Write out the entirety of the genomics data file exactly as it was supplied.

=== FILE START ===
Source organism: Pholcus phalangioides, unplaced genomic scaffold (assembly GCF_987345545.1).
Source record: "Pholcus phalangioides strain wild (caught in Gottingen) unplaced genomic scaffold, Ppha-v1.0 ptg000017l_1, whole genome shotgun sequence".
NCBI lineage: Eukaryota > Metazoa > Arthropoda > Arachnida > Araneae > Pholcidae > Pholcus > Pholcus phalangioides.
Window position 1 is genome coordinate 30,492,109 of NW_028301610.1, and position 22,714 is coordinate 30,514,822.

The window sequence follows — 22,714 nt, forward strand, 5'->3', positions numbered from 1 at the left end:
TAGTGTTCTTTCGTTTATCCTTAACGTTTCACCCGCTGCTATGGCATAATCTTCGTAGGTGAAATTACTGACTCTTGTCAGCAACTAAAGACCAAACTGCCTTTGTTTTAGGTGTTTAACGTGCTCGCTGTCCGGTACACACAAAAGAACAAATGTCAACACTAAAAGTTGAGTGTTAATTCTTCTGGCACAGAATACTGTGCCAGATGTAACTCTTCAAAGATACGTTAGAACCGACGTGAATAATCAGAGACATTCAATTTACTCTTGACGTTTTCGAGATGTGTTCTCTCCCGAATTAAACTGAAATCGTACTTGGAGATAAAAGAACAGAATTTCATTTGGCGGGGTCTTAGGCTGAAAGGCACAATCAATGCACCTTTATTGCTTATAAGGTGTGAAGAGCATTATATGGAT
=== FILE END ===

Source organism: Pholcus phalangioides, unplaced genomic scaffold (assembly GCF_987345545.1).
Source record: "Pholcus phalangioides strain wild (caught in Gottingen) unplaced genomic scaffold, Ppha-v1.0 ptg000017l_1, whole genome shotgun sequence".
NCBI lineage: Eukaryota > Metazoa > Arthropoda > Arachnida > Araneae > Pholcidae > Pholcus > Pholcus phalangioides.
Window position 1 is genome coordinate 30,492,109 of NW_028301610.1, and position 22,714 is coordinate 30,514,822.

The window sequence follows — 22,714 nt, forward strand, 5'->3', positions numbered from 1 at the left end:
TAGTGTTCTTTCGTTTATCCTTAACGTTTCACCCGCTGCTATGGCATAATCTTCGTAGGTGAAATTACTGACTCTTGTCAGCAACTAAAGACCAAACTGCCTTTGTTTTAGGTGTTTAACGTGCTCGCTGTCCGGTACACACAAAAGAACAAATGTCAACACTAAAAGTTGAGTGTTAATTCTTCTGGCACAGAATACTGTGCCAGATGTAACTCTTCAAAGATACGTTAGAACCGACGTGAATAATCAGAGACATTCAATTTACTCTTGACGTTTTCGAGATGTGTTCTCTCCCGAATTAAACTGAAATCGTACTTGGAGATAAAAGAACAGAATTTCATTTGGCGGGGTCTTAGGCTGAAAGGCACAATCAATGCACCTTTATTGCTTATAAGGTGTGAAGAGCATTATATGGAT